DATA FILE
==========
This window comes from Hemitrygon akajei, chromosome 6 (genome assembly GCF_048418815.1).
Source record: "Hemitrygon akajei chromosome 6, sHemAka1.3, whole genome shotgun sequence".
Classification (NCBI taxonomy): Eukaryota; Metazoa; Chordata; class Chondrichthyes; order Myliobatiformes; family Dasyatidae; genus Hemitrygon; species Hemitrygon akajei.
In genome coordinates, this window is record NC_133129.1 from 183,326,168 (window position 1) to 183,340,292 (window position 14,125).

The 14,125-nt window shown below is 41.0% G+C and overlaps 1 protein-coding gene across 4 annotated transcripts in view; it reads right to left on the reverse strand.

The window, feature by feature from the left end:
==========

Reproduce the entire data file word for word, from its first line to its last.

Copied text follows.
This window comes from Hemitrygon akajei, chromosome 6 (genome assembly GCF_048418815.1).
Source record: "Hemitrygon akajei chromosome 6, sHemAka1.3, whole genome shotgun sequence".
Classification (NCBI taxonomy): Eukaryota; Metazoa; Chordata; class Chondrichthyes; order Myliobatiformes; family Dasyatidae; genus Hemitrygon; species Hemitrygon akajei.
In genome coordinates, this window is record NC_133129.1 from 183,326,168 (window position 1) to 183,340,292 (window position 14,125).

The 14,125-nt window shown below is 41.0% G+C and overlaps 1 protein-coding gene across 4 annotated transcripts in view; it reads right to left on the reverse strand.

The window, feature by feature from the left end: